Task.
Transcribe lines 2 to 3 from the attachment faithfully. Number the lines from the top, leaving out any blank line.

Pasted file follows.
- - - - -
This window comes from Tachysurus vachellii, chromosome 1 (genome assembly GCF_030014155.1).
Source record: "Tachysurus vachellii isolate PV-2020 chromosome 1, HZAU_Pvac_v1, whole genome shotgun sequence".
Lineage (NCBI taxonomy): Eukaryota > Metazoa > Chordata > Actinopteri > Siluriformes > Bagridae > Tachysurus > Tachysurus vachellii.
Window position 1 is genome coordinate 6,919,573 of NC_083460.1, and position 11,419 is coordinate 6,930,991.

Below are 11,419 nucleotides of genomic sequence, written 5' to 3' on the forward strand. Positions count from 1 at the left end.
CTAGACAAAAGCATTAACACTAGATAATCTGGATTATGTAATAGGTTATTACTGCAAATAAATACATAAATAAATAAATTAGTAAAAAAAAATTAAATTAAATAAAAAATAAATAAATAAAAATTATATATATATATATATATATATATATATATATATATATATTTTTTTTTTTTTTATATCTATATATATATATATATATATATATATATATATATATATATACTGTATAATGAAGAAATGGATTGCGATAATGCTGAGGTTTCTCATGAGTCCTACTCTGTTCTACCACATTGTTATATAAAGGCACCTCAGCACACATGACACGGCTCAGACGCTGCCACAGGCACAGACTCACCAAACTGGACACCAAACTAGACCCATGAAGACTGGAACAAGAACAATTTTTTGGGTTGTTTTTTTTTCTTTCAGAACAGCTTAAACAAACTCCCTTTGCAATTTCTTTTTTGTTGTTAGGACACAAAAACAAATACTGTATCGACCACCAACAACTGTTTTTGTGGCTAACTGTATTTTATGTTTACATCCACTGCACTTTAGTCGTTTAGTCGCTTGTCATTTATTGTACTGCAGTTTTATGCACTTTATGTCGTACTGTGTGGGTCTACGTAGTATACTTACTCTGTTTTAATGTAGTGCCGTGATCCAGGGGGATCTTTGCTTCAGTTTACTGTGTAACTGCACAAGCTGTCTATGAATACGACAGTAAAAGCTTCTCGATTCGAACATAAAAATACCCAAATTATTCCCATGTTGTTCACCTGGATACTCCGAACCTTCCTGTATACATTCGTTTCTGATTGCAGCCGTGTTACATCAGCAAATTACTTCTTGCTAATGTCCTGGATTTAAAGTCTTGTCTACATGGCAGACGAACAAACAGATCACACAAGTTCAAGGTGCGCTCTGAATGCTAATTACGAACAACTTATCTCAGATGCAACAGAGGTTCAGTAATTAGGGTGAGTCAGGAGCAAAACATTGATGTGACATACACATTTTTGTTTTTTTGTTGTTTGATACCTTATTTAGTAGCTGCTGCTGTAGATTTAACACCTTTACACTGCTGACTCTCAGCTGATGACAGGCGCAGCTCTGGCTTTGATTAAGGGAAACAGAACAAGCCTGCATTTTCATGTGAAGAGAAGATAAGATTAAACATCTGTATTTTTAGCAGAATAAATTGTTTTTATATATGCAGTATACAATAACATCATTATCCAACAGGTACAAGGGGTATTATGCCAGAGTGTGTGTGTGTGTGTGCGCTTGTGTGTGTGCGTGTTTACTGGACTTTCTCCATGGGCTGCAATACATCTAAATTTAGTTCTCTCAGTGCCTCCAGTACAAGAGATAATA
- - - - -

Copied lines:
Source record: "Tachysurus vachellii isolate PV-2020 chromosome 1, HZAU_Pvac_v1, whole genome shotgun sequence".
Lineage (NCBI taxonomy): Eukaryota > Metazoa > Chordata > Actinopteri > Siluriformes > Bagridae > Tachysurus > Tachysurus vachellii.